In a recent video released by TLC, Joy Duggar appears to forget that Jim Bob hired a professional contractor for building the family’s 7,000 foot Arkansas home. Instead, she gives Jim Bob Duggar and her brothers all the credit, with a vague mention of ‘some friends.’
TLC recently released a brief clip in which Joy Duggar took Jeremy Vuolo’s friends on a tour of the home — which is unusual by most standards, with a large laundry room containing four washers and four dryers, a massive shared closet space, and dorm-style rooms for 19 kids, rather than individual or smaller shared rooms — before Jeremy and Jinger’s wedding.
After the Duggar family’s guests express their awe at the size of the closets, Joy begins to lead them back toward the stairs, and Jeremy’s friend James Song asks Joy who built the house.
James: Who built the house?
Joy: My family, my dad and my brothers.
James: They did all of it?
Joy: Well, I mean, they had some friends help out, but….
James: But they put the structure….you guys did it? Really?
However, those who’ve seen the old Duggar family specials and early episodes remember it a bit differently, and Jim Bob Duggar confirms it in the family’s book, The Duggars: 20 and Counting.
While the Duggar family does say that all but the smallest kids pitched in to work on the house (incidentally, notice Joy also leaves the Duggar girls uncredited — Jim Bob describes in his book certain specific tasks they completed, including laying PVC pipe for the heating system), and does credit friends and family for help, it’s a bit more complex.
For one thing, some of those friends helped in a professional capacity — for instance, Jim Bob mentions his brother-in-law, John Hutchins — who was in the bulldozer business and was able to help prepare the land for building. Hutchins also taught several of the Duggar males to run the machines themselves.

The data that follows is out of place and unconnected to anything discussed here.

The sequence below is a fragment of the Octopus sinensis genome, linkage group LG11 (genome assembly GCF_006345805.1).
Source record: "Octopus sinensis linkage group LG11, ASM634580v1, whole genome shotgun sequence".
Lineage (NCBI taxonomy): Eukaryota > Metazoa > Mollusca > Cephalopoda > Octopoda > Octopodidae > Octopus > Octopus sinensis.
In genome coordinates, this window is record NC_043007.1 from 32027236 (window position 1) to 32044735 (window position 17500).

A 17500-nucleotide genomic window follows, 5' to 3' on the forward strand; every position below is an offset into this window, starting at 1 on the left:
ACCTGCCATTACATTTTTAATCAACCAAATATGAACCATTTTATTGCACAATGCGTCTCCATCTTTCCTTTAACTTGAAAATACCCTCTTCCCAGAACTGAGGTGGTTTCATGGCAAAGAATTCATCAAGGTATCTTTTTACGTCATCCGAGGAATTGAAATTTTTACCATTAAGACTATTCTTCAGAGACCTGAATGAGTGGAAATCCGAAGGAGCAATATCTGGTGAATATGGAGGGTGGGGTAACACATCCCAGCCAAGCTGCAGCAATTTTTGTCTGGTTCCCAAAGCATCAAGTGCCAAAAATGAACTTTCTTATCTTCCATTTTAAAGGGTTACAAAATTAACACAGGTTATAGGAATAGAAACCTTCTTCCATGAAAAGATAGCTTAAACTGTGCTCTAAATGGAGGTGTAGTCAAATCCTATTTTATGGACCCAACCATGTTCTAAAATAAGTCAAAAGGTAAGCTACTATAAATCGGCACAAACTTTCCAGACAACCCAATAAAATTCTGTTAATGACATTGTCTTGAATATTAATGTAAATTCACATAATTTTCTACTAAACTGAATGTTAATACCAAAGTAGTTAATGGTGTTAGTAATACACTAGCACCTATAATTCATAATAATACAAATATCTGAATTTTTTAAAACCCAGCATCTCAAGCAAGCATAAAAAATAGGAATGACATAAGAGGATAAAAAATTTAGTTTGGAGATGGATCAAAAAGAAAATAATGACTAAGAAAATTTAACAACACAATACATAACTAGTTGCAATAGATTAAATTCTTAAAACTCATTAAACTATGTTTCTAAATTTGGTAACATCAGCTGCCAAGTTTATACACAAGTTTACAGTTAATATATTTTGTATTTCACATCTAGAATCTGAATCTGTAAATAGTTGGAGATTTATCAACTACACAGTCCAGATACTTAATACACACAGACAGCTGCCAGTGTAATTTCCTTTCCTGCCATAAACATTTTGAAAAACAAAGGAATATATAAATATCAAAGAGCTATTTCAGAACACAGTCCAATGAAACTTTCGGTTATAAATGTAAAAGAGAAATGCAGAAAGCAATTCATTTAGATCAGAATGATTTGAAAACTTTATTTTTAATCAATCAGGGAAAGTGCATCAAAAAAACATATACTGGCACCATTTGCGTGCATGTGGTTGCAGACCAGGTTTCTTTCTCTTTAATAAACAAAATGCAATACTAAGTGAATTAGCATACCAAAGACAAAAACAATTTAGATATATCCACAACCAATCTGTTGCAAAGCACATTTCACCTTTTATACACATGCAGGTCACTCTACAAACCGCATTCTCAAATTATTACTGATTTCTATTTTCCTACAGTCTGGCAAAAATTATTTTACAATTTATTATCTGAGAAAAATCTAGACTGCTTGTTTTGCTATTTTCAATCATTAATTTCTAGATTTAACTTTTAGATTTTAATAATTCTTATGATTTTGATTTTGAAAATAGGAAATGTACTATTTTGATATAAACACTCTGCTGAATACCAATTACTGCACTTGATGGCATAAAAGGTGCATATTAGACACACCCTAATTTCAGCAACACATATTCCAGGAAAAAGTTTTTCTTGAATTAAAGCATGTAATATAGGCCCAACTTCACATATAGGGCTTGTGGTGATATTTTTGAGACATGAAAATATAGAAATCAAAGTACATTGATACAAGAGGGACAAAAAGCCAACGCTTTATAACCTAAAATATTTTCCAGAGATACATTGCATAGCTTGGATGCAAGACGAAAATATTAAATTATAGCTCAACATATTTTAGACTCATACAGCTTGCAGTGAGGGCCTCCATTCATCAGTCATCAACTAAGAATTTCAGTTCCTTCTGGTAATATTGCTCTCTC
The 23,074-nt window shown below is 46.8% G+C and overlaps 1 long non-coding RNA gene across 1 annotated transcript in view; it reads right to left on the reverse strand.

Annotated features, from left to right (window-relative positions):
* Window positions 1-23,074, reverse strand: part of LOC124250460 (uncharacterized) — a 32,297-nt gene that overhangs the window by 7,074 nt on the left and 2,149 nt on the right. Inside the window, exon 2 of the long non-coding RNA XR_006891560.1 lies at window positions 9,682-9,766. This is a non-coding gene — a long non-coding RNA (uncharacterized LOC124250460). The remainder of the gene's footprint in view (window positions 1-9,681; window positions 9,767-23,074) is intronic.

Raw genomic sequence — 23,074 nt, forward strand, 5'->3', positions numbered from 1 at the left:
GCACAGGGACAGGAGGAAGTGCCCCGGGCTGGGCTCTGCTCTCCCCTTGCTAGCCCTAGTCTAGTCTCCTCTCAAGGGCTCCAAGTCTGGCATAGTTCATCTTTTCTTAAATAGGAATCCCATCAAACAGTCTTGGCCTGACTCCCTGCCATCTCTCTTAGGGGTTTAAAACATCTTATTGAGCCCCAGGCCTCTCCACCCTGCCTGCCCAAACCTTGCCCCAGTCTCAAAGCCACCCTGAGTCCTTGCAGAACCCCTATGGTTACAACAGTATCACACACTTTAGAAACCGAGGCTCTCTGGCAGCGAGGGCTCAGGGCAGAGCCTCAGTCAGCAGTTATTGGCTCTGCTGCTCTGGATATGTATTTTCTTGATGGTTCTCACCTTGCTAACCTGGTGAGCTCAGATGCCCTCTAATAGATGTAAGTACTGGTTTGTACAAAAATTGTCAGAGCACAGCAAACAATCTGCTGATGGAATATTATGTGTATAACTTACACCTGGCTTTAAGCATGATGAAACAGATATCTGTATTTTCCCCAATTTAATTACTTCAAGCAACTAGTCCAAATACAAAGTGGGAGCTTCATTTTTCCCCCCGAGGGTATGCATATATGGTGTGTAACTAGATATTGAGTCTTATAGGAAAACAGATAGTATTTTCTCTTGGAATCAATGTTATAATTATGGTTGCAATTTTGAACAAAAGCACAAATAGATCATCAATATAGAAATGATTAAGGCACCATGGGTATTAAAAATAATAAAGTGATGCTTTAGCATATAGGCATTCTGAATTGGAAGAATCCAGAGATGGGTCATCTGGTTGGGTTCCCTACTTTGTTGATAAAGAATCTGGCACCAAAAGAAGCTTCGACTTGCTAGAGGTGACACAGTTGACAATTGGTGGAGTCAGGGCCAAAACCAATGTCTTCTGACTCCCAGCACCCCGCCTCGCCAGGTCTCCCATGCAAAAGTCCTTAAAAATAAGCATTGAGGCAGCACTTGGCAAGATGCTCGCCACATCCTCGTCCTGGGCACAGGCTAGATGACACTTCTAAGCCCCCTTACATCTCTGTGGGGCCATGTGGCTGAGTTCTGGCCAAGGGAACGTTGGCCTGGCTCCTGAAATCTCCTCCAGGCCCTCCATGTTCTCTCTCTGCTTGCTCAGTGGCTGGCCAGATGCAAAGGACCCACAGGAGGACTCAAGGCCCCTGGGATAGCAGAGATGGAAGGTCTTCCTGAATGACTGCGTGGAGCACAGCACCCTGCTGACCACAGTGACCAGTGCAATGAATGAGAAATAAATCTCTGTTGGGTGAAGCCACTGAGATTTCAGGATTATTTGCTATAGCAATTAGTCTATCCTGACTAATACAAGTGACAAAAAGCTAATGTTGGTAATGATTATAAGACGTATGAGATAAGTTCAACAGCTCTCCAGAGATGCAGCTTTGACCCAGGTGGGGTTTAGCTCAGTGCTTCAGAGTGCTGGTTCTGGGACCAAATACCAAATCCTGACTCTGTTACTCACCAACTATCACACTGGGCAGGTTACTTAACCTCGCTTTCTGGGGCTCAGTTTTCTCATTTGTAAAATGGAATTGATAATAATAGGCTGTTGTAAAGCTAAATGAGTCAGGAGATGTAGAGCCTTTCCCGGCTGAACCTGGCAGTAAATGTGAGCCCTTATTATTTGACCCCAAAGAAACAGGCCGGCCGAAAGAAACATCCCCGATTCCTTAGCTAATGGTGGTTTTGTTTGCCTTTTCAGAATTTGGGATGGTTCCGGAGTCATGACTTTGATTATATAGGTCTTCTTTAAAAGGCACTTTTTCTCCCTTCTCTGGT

Another friend the Duggar family credits is Clark Wilson.
The Arkansas Traveler noted in 2006 that the Wilson family left their home for a year to help build the Duggar family home — that’s a bit more than dropping by after work and spending a few spare hours with a drill. Clark Wilson, who was diagnosed with Multiple Myeloma in 2015, also isn’t just a pal with passing knowledge of a hammer — he’s a carpenter by trade, so he’s another professional who worked on the Duggar home. Jim Bob specifically credits him with such design elements as the large staircase in the home, which he says Michelle Duggar described and Wilson created for her.
Even with all that help, and a house built from a kit the Duggar family ordered from Kodiak Steel Homes (with pre-cut beams and prepared materials), Jim Bob says that the building went three years past the originally planned deadline — and he hired a professional contractor, Dwayne Andregg, to complete the job.
As for the interior, in The Duggars: 20 and Counting, Jim Bob mentions the interior decorator from New York, Deborah DeMere, who the Discovery Channel hired as a gift to the family — and who he credits for the slide that goes into the playroom, the secret hideaway, loft, rope ladder, and reading nooks requested by some of the Duggar kids, and the colors, fabrics and furniture that made everything whole.
Of course, in August 2002, when the family began work on the steel home, Joy Duggar would have only been approaching her fifth birthday. The house would eventually be completed in 2006 — the year Joy would turn nine. It’s no great shock there would be aspects of the building project Joy wouldn’t remember clearly.
Jim Bob and the Duggar boys building the house themselves fits with the narrative of self-sufficiency that the Duggar family’s religious sect preaches — something defied again in the same 2006 Arkansas Traveler article linked above — it mentions, among other corporate names and products, a garage bay “…fully stocked as a pantry with rows of products provided by the Campbell’s Soup Co., a sponsor of the family’s program tentatively titled ‘The Duggar Dream Home’ which is slated to air on The Learning Channel in March.”
Perhaps Joy Duggar’s oversimplification, leaving out all the professionals that were hired or volunteered their work on the house, is a further reflection of this same value.
[Featured Image by Duggar Family Official/Facebook]